High blood pressure affects 1.13 billion people, new research finds

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World map showing regions of high blood pressure
World map showing regions of high blood pressure. Blue/green denotes a low percentage, while orange/red represents a high proportion of people with high blood pressure.

The number of people in the world with high blood pressure has reached 1.13 billion, according to new research.

The study, led by scientists at Imperial College London, reveals the number of people with high blood pressure has nearly doubled in 40 years.

The team studied changes in blood pressure in every country in the world between 1975 and 2015.

The largest ever study of its kind, the research involved the World Health Organization and hundreds of scientists throughout the world, and incorporated blood pressure measurements from nearly 20 million people.

The findings, published in the journal The Lancet, showed that while blood pressure has dropped sharply in high-income countries, it has risen in many low and middle-income countries, especially those in Africa and South Asia.

The UK was found to be the European country with the lowest proportion of people with high blood pressure in 2015, while South Korea, USA and Canada were lowest in the world.

Professor Majid Ezzati, senior author of the study at the School of Public Health at Imperial said: “High blood pressure is no longer related to affluence – as it was in 1975 – but is now a major health issue linked with poverty.”

The authors say the reason for this finding is unclear, but it may be linked to overall better health and increased consumption of fruits and vegetables.

The condition is also caught more frequently, and earlier, and managed with medication in high-income countries.

These factors may have helped counteract rising obesity, which is a risk factor for high blood pressure.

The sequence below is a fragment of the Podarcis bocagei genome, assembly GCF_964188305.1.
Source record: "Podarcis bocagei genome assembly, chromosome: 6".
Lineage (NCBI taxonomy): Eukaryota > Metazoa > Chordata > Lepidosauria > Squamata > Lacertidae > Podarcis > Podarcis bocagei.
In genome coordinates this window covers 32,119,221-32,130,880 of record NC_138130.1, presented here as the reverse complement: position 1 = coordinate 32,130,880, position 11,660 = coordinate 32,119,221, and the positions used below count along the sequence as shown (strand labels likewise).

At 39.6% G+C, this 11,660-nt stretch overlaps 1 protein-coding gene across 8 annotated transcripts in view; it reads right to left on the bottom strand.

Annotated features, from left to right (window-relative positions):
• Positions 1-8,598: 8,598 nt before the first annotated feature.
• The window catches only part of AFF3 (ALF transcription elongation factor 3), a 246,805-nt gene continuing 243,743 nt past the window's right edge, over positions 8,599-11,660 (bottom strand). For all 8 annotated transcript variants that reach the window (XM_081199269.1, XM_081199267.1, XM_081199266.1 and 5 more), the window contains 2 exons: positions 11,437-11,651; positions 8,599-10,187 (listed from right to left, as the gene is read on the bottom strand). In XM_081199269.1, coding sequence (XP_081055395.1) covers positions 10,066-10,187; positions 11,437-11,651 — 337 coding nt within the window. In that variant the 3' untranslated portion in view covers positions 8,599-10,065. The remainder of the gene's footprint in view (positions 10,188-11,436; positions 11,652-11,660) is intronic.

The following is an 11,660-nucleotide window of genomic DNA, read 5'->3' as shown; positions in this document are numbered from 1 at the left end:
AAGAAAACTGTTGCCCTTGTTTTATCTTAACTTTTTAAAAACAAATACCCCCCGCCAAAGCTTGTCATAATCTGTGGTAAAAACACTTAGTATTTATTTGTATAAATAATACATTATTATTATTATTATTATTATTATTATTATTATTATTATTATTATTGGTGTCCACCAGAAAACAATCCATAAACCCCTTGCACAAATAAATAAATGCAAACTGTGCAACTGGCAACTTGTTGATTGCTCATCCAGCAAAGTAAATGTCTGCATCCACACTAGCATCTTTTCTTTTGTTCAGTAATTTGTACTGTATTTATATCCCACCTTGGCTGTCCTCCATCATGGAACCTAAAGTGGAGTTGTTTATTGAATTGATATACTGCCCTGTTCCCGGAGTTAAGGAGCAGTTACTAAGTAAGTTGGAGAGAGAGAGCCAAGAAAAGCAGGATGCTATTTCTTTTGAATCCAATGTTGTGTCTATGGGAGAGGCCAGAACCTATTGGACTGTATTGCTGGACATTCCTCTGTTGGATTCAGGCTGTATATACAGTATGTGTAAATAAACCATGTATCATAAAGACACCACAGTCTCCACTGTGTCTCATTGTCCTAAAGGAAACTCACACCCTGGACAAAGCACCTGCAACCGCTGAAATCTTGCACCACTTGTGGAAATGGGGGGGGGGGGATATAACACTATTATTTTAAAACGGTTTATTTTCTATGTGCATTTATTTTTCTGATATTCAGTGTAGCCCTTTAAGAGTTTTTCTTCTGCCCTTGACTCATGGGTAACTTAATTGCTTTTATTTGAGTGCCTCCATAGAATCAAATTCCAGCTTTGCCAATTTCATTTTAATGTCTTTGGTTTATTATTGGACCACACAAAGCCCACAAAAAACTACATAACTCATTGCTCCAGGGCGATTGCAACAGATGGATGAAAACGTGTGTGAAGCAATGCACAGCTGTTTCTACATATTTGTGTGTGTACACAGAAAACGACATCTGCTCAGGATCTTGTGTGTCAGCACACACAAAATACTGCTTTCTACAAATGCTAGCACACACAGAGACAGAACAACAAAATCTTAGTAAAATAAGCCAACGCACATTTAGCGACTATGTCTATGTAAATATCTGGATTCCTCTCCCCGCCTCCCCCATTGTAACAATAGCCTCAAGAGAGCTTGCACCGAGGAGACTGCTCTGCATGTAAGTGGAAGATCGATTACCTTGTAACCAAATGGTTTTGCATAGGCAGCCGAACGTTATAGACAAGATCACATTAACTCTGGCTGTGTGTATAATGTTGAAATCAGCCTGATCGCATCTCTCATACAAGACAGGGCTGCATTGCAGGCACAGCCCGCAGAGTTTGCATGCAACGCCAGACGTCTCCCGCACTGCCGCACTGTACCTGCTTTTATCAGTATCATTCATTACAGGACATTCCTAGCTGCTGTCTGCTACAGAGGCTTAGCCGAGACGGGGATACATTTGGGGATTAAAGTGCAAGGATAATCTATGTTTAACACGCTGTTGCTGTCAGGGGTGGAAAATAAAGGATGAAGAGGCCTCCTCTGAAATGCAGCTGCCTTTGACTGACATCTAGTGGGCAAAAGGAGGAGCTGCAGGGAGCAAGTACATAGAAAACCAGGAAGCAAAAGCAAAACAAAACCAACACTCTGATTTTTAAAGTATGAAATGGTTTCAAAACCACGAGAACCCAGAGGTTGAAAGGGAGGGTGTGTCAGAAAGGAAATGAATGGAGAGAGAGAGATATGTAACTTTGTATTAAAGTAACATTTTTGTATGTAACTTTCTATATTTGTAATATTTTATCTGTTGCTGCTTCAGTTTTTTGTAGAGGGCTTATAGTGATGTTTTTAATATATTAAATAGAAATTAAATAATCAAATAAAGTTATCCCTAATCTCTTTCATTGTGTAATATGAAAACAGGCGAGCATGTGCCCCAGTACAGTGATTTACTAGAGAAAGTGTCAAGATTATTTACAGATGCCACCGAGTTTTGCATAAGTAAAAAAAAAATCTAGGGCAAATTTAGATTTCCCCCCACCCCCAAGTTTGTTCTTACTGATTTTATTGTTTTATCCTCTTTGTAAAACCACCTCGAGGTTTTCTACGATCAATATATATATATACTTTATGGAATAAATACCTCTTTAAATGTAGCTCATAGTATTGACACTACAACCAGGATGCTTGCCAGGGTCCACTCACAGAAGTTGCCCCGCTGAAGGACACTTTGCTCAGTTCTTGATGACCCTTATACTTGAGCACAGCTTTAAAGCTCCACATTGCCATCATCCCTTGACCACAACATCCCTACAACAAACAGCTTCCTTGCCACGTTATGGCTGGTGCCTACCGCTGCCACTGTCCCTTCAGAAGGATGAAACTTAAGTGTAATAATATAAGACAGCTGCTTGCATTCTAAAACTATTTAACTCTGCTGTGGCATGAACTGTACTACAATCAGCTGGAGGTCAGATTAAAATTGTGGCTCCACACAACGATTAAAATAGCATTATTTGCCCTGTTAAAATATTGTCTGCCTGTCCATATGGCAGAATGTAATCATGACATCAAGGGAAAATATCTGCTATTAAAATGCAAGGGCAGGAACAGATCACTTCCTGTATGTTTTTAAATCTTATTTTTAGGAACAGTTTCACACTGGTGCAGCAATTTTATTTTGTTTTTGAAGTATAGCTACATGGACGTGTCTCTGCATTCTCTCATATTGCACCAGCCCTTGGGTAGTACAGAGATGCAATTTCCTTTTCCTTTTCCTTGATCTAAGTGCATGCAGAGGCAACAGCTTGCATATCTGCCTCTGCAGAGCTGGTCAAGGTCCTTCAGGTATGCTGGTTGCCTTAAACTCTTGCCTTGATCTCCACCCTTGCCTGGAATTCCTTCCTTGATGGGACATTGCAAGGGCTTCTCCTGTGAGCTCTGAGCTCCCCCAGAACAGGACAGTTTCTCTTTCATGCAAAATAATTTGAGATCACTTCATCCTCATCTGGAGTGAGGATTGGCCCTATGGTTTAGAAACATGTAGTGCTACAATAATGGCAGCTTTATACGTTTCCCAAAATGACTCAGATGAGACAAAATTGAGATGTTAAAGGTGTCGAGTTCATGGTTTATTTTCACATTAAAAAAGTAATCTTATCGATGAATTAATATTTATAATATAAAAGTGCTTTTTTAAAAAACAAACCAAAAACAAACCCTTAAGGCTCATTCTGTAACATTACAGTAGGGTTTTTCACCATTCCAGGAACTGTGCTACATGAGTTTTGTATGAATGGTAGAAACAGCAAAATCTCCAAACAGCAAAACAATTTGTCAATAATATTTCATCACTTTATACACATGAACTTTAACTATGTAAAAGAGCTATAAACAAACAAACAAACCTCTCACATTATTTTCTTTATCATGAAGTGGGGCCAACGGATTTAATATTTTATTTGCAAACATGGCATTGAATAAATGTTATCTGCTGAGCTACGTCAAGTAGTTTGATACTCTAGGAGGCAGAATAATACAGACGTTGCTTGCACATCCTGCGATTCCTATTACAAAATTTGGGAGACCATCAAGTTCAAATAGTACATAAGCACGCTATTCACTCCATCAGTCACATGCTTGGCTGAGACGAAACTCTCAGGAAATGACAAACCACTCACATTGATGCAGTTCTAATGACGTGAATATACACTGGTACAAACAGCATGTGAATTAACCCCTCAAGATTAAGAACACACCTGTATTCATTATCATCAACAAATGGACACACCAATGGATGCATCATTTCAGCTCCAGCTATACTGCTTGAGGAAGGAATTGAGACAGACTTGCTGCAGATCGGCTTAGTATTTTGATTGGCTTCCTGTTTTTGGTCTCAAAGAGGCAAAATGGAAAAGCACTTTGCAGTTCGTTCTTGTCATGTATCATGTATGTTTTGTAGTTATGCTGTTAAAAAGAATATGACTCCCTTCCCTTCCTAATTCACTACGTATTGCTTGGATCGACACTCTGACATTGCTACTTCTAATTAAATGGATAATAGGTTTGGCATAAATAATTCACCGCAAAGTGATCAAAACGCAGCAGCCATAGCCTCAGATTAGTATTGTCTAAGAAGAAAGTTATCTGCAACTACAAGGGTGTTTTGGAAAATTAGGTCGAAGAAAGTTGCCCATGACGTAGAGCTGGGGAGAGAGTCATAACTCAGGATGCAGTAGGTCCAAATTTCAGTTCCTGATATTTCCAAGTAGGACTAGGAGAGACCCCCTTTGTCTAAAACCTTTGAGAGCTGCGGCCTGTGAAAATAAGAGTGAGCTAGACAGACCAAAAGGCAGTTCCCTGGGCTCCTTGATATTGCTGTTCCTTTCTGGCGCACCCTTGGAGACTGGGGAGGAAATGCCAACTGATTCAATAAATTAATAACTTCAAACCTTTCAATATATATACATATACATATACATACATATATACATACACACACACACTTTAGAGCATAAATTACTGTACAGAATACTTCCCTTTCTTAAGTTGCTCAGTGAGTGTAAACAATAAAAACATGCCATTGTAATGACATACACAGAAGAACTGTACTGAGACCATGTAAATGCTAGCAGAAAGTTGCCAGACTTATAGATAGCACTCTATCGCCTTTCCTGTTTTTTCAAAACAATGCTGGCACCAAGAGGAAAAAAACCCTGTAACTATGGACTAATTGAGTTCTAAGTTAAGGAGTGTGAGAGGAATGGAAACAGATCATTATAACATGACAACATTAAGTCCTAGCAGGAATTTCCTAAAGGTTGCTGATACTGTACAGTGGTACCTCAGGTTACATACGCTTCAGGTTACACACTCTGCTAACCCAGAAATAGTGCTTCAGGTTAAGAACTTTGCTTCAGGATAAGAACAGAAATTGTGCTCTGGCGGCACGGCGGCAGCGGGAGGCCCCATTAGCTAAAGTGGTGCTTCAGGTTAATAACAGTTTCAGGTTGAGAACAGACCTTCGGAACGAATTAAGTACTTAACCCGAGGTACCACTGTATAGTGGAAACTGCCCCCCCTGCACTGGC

Professor Ezzati added that poor nutrition in childhood in low income countries may also play a role in the study findings:

“Increasing evidence suggests poor nutrition in early life years increases risk of the high blood pressure in later life, which may explain the growing problem in poor countries.”

The research, funded by the Wellcome Trust, also revealed men had higher blood pressure than women in most countries in the world in 2015. Globally, 597 million men had raised blood pressure, compared to 529 million women.

Over half of the world’s adults with high blood pressure in 2015 lived in Asia. Around 226 million people in China have high blood pressure, along with 200 million in India.

The study showed that much of the rise in the number of people with high blood pressure over the last 40 years is also due to a larger, and older, world population.

High blood pressure puts extra strain on the blood vessels and major organs such as heart, brain and kidneys.

It is the world’s leading cause of cardiovascular disease, which leads to stroke and heart attacks, and is thought to cause 7.5 million deaths a year across the globe.

Blood pressure is defined by two numbers: systolic pressure, which represents the force your heart pumps blood into the blood vessels, and diastolic pressure, which is a measure of the resistance to the blood flow in the body’s blood vessels.